In most, but not all protostomes, the mouth forms first, then the anus, whereas the reverse is true in deuterostomes.
Early development differences between protostomes versus deuterostomes. In protostomes blastula divisions occur as spiral cleavage because division planes are oriented obliquely to the polar major axis. In deuterostomes, the cleavage is radial because planes are parallel or perpendicular to the major polar axis. During gastrulation, protostome embryos' mouth is given first by the blastopore while the anus is formed later, and vice versa for the deuterostomes
In animals at least as complex as earthworms, the embryo forms a dent on one side, the blastopore, which deepens to become the archenteron, the first phase in the growth of the gut. In deuterostomes, the original dent becomes the anus while the gut eventually tunnels through to make another opening, which forms the mouth. The protostomes were so named because it was once believed that in all cases the embryological dent formed the mouth while the anus was formed later, at the opening made by the other end of the gut. It is now known that the fate of the blastopore in protostomes is extremely variable. While the evolutionary distinction between deuterostomes and protostomes remains valid, the descriptive accuracy of the name 'protostome' (in Greek: "first-mouth") is disputable.
Protostomes and deuterostomes differ in several ways. Early in development, deuterostome embryos undergo radial cleavage during cell division, while many protostomes (the Spiralia) undergo spiral cleavage.
Animals from both groups possess a complete digestive tract, but in protostomes the first opening of the embryonic gut develops into the mouth, and the anus forms secondarily. In deuterostomes, the anus forms first while the mouth develops secondarily. Most protostomes have schizocoelous development, where cells simply fill in the interior of the gastrula to form the mesoderm. In deuterostomes, the mesoderm forms by enterocoelic pouching, through invagination of the endoderm. Yet two of the most basal and ancient protostome phyla, the chaetognatha and priapulida, have deuterostome-like development.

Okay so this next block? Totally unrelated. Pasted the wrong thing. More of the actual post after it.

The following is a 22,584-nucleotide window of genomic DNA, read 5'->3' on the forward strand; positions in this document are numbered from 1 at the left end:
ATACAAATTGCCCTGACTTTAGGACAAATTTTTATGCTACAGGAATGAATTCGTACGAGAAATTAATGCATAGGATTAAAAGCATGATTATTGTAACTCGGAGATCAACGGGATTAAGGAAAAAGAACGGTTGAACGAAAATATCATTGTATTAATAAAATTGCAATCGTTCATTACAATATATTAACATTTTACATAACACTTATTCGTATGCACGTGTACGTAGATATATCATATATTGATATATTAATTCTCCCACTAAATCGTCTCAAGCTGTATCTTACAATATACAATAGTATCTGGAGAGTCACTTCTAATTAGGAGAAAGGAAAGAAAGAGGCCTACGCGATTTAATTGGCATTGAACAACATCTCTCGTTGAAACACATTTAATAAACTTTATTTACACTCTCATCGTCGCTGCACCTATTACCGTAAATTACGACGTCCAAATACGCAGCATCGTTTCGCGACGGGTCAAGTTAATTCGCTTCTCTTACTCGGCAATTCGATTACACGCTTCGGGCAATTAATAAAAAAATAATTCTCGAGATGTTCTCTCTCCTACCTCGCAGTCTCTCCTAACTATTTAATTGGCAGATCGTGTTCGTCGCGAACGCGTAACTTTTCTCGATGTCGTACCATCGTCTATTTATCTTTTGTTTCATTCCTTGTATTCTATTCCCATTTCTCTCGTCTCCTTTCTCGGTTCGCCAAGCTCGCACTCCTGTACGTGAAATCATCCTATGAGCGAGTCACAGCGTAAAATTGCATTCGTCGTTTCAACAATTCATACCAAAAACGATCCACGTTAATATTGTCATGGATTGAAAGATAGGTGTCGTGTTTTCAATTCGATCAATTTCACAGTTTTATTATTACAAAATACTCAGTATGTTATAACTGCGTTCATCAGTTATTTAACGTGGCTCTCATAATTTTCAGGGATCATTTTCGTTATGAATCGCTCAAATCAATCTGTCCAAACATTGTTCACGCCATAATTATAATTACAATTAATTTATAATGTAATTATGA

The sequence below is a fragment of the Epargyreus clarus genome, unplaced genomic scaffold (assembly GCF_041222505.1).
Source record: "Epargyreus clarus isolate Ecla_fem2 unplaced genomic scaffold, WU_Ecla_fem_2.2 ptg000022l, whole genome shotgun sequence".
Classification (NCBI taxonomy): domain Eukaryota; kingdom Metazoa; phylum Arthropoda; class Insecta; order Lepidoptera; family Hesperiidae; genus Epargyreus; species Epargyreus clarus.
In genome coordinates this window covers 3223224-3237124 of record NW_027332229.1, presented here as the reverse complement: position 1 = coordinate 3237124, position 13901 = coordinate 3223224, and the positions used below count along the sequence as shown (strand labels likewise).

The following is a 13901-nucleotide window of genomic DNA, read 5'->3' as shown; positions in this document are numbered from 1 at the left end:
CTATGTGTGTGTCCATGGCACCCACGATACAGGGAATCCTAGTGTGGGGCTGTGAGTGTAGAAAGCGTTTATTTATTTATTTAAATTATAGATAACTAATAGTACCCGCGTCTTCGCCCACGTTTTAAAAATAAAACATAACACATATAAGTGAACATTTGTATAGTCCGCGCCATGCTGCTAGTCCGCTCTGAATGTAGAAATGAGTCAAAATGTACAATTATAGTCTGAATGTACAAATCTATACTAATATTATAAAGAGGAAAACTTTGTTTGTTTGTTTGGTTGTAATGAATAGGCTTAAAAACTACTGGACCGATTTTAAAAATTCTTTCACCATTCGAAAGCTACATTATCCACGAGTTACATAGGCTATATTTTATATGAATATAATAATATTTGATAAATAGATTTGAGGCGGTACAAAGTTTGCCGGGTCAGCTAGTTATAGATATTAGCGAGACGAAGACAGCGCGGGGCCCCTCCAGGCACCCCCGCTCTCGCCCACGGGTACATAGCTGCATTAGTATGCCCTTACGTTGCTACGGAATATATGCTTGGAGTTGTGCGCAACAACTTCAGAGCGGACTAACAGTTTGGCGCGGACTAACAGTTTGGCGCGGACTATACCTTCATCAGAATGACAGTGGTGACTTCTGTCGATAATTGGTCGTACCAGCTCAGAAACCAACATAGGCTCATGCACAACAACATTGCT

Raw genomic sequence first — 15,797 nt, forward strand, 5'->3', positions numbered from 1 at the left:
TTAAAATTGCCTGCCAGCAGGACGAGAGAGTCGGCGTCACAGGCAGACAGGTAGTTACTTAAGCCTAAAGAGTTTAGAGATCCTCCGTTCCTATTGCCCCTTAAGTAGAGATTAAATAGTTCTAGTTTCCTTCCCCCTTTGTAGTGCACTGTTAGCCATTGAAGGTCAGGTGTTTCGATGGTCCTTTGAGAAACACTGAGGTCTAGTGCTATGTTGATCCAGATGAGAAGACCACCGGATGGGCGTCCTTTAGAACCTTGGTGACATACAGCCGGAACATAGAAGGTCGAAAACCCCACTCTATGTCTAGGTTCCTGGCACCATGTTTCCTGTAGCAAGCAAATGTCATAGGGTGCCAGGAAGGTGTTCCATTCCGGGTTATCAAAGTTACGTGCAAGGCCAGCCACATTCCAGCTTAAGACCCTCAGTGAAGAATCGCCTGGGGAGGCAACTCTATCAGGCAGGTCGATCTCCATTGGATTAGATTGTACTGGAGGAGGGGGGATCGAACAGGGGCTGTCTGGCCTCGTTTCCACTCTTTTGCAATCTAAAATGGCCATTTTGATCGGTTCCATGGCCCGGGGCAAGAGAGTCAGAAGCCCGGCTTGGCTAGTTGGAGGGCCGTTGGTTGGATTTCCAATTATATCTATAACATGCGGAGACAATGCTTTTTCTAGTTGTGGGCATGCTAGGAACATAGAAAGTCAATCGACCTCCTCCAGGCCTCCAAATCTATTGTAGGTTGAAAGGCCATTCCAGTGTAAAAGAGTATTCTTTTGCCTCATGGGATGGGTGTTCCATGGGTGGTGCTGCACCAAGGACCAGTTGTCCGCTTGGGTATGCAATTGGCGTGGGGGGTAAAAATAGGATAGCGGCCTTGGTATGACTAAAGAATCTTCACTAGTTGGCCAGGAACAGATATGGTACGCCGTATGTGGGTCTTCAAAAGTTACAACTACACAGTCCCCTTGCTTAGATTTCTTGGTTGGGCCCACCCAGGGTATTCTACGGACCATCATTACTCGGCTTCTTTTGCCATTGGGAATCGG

The common ancestor of protostomes and deuterostomes was evidently a worm-like aquatic animal. The two clades diverged about 600 million years ago. Protostomes evolved into over a million species alive today, compared to about 60,000 deuterostome species.
^Peters, Kenneth E.; Walters, Clifford C.; Moldowan, J. Michael (2005). The Biomarker Guide: Biomarkers and isotopes in petroleum systems and Earth history. 2. Cambridge University Press. p. 717. ISBN978-0-521-83762-0.
^Safra, Jacob E. (2003). The New Encyclopædia Britannica, Volume 1; Volume 3. Encyclopædia Britannica. p. 767. ISBN978-0-85229-961-6.